Fifth-grader Marcus Phox consults with Sinsel on a robotics project.
Sinsel has earned numerous other awards for her teaching. In 2002, she was named Kansas Aerospace Educator of the Year. In 2003, she received an educator achievement award from the American Institute of Aeronautics and Astronautics, and in 2006 she was picked as the nation’s best middle school science teacher by the National Middle Level Science Teachers Association.
Then, in early 2007, she was selected as the Kansas recipient of the Presidential Award for Excellence in Mathematics and Science Teaching. The National Science Foundation award recognizes teachers with deep knowledge in the subject and the ability to motivate students.
Her teaching also has put her in touch with NASA on several occasions. “Probably the best experience I’ve had was in 2003 when I interviewed for the astronaut program,” Sinsel said. “They chose about 35 educators from across the country to interview for the educator-astronaut position. I was included, so I spent a week at Johnson Space Center” going through physical testing and psychological testing and all the exams they give to astronauts before they are chosen.
Sinsel and student Caitlyn Goodman prepare to launch a small rocket.
More NASA ProjectsIn 2005, she was chosen to make another trip to a NASA facility, this one to the Ames Research Center in California. “That was through a program called Space Systems Educators Cohorts,” she said. “We went there for five days to learn about aerospace systems and how Ames is working with those systems.” For example, Ames develops the software that the Dallas-Fort Worth Airport uses for air traffic control. Sinsel learned how NASA and Ames are working with the Air Traffic Control System and the Federal Aviation Administration to make air traffic safer, more convenient, and to “keep more flights on time.”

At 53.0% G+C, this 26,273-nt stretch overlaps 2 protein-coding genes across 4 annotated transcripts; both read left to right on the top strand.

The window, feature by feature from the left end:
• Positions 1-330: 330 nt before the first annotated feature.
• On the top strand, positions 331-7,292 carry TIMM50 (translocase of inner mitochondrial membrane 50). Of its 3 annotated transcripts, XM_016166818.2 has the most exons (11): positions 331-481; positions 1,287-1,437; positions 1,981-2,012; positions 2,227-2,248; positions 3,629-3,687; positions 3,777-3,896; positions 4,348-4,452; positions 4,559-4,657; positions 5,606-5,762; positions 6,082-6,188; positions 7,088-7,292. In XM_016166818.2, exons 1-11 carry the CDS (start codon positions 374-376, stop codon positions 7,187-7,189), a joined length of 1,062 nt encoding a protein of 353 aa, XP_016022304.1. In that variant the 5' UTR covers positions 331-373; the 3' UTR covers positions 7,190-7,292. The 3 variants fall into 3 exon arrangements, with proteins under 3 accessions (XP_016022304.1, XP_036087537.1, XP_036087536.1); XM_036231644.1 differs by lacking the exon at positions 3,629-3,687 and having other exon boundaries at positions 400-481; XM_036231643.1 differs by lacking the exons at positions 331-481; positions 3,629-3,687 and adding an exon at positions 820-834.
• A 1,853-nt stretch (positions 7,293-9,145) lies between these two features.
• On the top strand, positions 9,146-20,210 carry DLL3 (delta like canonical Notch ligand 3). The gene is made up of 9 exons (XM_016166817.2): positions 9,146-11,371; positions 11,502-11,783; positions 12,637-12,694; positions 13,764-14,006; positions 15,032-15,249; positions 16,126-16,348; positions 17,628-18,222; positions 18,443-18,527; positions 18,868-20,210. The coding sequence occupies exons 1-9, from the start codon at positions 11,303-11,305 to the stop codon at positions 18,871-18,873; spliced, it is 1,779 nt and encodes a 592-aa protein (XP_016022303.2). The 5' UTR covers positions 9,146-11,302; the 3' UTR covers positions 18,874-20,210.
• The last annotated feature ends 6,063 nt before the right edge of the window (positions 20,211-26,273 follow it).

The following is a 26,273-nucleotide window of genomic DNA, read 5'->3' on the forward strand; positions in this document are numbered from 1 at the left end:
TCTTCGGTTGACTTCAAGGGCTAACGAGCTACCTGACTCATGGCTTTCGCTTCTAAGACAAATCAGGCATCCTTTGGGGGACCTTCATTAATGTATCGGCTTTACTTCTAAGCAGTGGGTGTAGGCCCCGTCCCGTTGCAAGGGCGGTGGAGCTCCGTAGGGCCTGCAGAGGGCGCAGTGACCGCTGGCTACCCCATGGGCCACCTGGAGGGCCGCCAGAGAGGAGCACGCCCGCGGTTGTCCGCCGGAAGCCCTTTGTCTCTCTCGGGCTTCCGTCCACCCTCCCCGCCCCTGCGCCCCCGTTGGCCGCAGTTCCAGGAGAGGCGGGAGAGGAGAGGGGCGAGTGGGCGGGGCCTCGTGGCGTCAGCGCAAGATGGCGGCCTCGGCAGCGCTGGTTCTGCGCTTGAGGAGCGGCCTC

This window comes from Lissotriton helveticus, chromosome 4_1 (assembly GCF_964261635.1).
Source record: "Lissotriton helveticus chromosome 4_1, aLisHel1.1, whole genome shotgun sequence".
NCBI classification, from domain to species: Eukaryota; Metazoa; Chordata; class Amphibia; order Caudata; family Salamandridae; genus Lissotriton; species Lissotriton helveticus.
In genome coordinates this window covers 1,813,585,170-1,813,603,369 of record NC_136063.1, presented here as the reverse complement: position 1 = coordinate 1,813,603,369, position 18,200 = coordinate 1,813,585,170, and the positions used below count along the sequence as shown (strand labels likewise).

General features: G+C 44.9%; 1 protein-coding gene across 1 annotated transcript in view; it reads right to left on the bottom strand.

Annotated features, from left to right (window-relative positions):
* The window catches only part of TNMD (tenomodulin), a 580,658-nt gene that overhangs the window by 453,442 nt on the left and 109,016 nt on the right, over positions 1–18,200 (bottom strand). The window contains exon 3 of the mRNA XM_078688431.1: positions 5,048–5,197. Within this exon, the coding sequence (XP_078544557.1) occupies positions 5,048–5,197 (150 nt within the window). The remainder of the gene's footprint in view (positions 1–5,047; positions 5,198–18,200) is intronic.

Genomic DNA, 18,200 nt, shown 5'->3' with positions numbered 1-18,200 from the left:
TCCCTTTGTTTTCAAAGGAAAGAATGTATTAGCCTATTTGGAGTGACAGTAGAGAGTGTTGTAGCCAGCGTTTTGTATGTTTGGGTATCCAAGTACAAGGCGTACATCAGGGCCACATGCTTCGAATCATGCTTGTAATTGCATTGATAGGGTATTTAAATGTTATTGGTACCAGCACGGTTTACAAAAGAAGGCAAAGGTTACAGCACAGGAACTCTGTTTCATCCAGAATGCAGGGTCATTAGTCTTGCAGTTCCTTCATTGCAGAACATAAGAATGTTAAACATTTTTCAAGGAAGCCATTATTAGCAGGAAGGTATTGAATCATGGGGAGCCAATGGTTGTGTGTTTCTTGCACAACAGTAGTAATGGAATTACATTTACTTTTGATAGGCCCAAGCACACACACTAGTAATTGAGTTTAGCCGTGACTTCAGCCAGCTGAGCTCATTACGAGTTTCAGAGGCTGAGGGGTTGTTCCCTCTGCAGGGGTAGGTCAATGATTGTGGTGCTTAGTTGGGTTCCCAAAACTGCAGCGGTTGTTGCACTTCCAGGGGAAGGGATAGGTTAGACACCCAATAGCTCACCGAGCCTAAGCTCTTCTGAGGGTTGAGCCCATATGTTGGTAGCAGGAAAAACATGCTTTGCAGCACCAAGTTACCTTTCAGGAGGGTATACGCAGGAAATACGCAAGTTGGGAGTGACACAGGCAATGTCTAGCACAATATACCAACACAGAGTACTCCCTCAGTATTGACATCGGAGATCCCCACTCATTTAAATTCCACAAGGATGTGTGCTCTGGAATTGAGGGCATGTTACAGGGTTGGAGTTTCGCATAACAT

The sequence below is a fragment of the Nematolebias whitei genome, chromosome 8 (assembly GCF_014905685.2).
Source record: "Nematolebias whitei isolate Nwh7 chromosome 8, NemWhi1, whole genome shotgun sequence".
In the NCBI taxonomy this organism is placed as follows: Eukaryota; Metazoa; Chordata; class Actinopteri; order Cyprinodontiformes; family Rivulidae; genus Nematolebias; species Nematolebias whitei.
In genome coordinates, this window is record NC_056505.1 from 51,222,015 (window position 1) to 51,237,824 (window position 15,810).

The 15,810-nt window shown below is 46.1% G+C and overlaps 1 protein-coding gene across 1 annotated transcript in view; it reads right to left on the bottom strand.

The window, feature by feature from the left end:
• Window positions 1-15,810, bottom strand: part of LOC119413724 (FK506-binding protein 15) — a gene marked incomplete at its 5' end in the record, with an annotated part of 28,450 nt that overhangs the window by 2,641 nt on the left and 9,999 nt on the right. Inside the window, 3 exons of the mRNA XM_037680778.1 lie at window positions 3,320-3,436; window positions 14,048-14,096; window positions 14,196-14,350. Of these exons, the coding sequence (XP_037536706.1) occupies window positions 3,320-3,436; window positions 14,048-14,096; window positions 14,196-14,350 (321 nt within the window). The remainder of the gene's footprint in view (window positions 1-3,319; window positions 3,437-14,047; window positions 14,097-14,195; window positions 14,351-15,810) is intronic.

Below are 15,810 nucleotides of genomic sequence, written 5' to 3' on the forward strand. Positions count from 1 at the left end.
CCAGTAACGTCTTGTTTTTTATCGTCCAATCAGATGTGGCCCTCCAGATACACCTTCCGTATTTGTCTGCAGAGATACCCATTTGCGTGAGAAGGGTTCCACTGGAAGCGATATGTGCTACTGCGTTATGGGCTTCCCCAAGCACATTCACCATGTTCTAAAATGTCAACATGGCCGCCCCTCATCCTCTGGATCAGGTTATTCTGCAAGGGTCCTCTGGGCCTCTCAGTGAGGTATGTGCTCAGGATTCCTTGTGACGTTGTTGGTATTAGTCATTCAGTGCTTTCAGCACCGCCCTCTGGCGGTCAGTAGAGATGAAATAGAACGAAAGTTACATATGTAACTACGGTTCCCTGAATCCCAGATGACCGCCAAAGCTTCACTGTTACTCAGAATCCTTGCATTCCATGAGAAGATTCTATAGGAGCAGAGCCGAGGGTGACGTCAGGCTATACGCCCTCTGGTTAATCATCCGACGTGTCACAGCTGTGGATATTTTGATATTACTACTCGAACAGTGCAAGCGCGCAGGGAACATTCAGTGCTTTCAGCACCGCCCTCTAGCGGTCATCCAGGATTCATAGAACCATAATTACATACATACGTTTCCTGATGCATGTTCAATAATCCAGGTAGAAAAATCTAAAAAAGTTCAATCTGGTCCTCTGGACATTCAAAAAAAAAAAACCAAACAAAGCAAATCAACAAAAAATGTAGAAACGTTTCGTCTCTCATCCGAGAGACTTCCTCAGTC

Her experiences and the contacts she has made with NASA and other officials have helped her teaching, especially on such projects as building a full-size space shuttle simulator for her class. “I probably put 200 hours of research into the design of the simulator itself and the curriculum that I wrote to go along with it,” she said.
Sinsel later built a capsule, similar to that used in the Apollo era, as a model for a system that could eventually to go to Mars.
Salem Cusick learns how to exit an airplane, using a skydiving trainer. Sinsel is a skydiver.
“In our math class right now the students are working on the engineering design challenge that NASA has put out,” she said. Her students are “building a plant growth chamber to evaluate some basil seeds that were grown on Barbara Morgan’s flight.” (Morgan, a former teacher, flew on Endeavour in 2007.) NASA made available some 200,000 packets of seeds “and we will build a plant growth chamber. Then, we can compare the growth of the micro-gravity seeds to regular seeds,” she said.
All in all, NASA has “a great education division and they are very helpful to teachers,” she said.
Sinsel still hopes to one day get her students into one of the NASA sessions in which ground personnel talk to astronauts during an actual spaceflight. “Those are really tough sessions to get into,” she said.
Like many teachers, Sinsel is concerned about the overall lack of interest in science among students and, particularly, the shortage of science teachers.
“I think I have had a lot of kids who have shown an inclination to go into science,” she said, but even so, she added, “I’m not sure I have had many” who want to be science teachers.
But, she concluded, “I feel that aerospace is such a motivator for kids, and any topic can be made more interesting if you incorporate aerospace into it.”